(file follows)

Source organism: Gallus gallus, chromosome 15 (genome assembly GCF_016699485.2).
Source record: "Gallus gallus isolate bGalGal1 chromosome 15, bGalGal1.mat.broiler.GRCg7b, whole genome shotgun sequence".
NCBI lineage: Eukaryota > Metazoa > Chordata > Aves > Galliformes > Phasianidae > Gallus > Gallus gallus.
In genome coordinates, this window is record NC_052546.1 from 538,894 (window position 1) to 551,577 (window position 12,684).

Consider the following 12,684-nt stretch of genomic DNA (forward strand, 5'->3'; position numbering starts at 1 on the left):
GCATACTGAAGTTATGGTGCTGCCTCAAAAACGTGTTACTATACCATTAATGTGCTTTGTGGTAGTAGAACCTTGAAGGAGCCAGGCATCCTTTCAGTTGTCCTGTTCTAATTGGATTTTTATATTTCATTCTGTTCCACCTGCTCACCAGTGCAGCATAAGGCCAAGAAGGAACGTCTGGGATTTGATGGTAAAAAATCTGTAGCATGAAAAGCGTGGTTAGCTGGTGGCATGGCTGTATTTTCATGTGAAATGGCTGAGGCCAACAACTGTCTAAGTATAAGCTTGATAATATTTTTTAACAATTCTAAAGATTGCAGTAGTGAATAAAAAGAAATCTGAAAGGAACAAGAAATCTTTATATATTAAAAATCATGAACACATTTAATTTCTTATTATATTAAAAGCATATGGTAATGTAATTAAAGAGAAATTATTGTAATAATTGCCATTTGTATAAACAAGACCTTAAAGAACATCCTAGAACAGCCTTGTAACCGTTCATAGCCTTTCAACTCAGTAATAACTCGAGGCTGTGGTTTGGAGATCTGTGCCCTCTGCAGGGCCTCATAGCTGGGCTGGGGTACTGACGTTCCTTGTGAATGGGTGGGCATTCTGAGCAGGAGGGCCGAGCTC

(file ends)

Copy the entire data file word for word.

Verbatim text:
Source organism: Gallus gallus, chromosome 15 (genome assembly GCF_016699485.2).
Source record: "Gallus gallus isolate bGalGal1 chromosome 15, bGalGal1.mat.broiler.GRCg7b, whole genome shotgun sequence".
NCBI lineage: Eukaryota > Metazoa > Chordata > Aves > Galliformes > Phasianidae > Gallus > Gallus gallus.
In genome coordinates, this window is record NC_052546.1 from 538,894 (window position 1) to 551,577 (window position 12,684).

Consider the following 12,684-nt stretch of genomic DNA (forward strand, 5'->3'; position numbering starts at 1 on the left):
GCATACTGAAGTTATGGTGCTGCCTCAAAAACGTGTTACTATACCATTAATGTGCTTTGTGGTAGTAGAACCTTGAAGGAGCCAGGCATCCTTTCAGTTGTCCTGTTCTAATTGGATTTTTATATTTCATTCTGTTCCACCTGCTCACCAGTGCAGCATAAGGCCAAGAAGGAACGTCTGGGATTTGATGGTAAAAAATCTGTAGCATGAAAAGCGTGGTTAGCTGGTGGCATGGCTGTATTTTCATGTGAAATGGCTGAGGCCAACAACTGTCTAAGTATAAGCTTGATAATATTTTTTAACAATTCTAAAGATTGCAGTAGTGAATAAAAAGAAATCTGAAAGGAACAAGAAATCTTTATATATTAAAAATCATGAACACATTTAATTTCTTATTATATTAAAAGCATATGGTAATGTAATTAAAGAGAAATTATTGTAATAATTGCCATTTGTATAAACAAGACCTTAAAGAACATCCTAGAACAGCCTTGTAACCGTTCATAGCCTTTCAACTCAGTAATAACTCGAGGCTGTGGTTTGGAGATCTGTGCCCTCTGCAGGGCCTCATAGCTGGGCTGGGGTACTGACGTTCCTTGTGAATGGGTGGGCATTCTGAGCAGGAGGGCCGAGCTC